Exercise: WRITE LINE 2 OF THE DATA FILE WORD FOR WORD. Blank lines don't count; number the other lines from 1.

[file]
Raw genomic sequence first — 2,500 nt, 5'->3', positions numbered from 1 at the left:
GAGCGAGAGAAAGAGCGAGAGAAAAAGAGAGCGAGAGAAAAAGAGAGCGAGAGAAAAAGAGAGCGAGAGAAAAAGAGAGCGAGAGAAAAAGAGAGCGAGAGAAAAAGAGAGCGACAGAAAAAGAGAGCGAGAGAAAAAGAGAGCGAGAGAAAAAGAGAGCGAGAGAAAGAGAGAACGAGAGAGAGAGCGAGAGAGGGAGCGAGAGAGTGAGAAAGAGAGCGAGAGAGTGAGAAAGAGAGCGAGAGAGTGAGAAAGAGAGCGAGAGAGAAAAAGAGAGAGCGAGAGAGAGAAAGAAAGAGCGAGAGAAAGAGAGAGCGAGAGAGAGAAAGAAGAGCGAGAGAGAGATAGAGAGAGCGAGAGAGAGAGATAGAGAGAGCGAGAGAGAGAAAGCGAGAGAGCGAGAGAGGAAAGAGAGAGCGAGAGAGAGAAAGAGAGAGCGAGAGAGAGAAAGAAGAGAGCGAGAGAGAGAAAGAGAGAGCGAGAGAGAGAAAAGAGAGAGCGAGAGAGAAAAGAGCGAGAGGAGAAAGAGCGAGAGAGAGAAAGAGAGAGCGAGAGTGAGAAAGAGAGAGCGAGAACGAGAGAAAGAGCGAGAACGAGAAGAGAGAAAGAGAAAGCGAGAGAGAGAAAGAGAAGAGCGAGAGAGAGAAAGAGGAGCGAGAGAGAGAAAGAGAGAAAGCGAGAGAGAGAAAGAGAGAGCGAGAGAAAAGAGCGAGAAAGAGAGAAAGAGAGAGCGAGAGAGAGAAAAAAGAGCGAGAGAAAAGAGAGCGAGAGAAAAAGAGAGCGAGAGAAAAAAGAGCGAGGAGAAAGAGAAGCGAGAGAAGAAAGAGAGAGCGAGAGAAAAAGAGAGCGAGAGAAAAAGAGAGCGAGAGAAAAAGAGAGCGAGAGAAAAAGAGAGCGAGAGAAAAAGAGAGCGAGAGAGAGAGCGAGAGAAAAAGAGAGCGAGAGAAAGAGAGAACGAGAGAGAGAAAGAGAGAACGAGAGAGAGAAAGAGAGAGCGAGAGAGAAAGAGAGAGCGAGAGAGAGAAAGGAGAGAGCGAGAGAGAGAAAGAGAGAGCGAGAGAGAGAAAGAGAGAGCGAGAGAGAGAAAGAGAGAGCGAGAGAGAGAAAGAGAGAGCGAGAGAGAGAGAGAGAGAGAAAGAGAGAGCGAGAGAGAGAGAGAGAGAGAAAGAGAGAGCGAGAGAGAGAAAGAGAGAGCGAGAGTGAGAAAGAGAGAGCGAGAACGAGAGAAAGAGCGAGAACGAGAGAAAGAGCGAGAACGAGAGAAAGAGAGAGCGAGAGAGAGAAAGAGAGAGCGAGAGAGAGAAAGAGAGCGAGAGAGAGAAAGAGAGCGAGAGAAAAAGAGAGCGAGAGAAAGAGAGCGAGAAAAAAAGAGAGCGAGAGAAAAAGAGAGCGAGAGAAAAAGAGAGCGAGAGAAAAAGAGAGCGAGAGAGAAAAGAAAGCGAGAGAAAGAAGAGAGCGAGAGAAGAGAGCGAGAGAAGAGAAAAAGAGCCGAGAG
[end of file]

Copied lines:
GAGCGAGAGAAAGAGCGAGAGAAAAAGAGAGCGAGAGAAAAAGAGAGCGAGAGAAAAAGAGAGCGAGAGAAAAAGAGAGCGAGAGAAAAAGAGAGCGAGAGAAAAAGAGAGCGACAGAAAAAGAGAGCGAGAGAAAAAGAGAGCGAGAGAAAAAGAGAGCGAGAGAAAGAGAGAACGAGAGAGAGAGCGAGAGAGGGAGCGAGAGAGTGAGAAAGAGAGCGAGAGAGTGAGAAAGAGAGCGAGAGAGTGAGAAAGAGAGCGAGAGAGAAAAAGAGAGAGCGAGAGAGAGAAAGAAAGAGCGAGAGAAAGAGAGAGCGAGAGAGAGAAAGAAGAGCGAGAGAGAGATAGAGAGAGCGAGAGAGAGAGATAGAGAGAGCGAGAGAGAGAAAGCGAGAGAGCGAGAGAGGAAAGAGAGAGCGAGAGAGAGAAAGAGAGAGCGAGAGAGAGAAAGAAGAGAGCGAGAGAGAGAAAGAGAGAGCGAGAGAGAGAAAAGAGAGAGCGAGAGAGAAAAGAGCGAGAGGAGAAAGAGCGAGAGAGAGAAAGAGAGAGCGAGAGTGAGAAAGAGAGAGCGAGAACGAGAGAAAGAGCGAGAACGAGAAGAGAGAAAGAGAAAGCGAGAGAGAGAAAGAGAAGAGCGAGAGAGAGAAAGAGGAGCGAGAGAGAGAAAGAGAGAAAGCGAGAGAGAGAAAGAGAGAGCGAGAGAAAAGAGCGAGAAAGAGAGAAAGAGAGAGCGAGAGAGAGAAAAAAGAGCGAGAGAAAAGAGAGCGAGAGAAAAAGAGAGCGAGAGAAAAAAGAGCGAGGAGAAAGAGAAGCGAGAGAAGAAAGAGAGAGCGAGAGAAAAAGAGAGCGAGAGAAAAAGAGAGCGAGAGAAAAAGAGAGCGAGAGAAAAAGAGAGCGAGAGAAAAAGAGAGCGAGAGAGAGAGCGAGAGAAAAAGAGAGCGAGAGAAAGAGAGAACGAGAGAGAGAAAGAGAGAACGAGAGAGAGAAAGAGAGAGCGAGAGAGAAAGAGAGAGCGAGAGAGAGAAAGGAGAGAGCGAGAGAGAGAAAGAGAGAGCGAGAGAGAGAAAGAGAGAGCGAGAGAGAGAAAGAGAGAGCGAGAGAGAGAAAGAGAGAGCGAGAGAGAGAGAGAGAGAGAAAGAGAGAGCGAGAGAGAGAGAGAGAGAGAAAGAGAGAGCGAGAGAGAGAAAGAGAGAGCGAGAGTGAGAAAGAGAGAGCGAGAACGAGAGAAAGAGCGAGAACGAGAGAAAGAGCGAGAACGAGAGAAAGAGAGAGCGAGAGAGAGAAAGAGAGAGCGAGAGAGAGAAAGAGAGCGAGAGAGAGAAAGAGAGCGAGAGAAAAAGAGAGCGAGAGAAAGAGAGCGAGAAAAAAAGAGAGCGAGAGAAAAAGAGAGCGAGAGAAAAAGAGAGCGAGAGAAAAAGAGAGCGAGAGAGAAAAGAAAGCGAGAGAAAGAAGAGAGCGAGAGAAGAGAGCGAGAGAAGAGAAAAAGAGCCGAGAG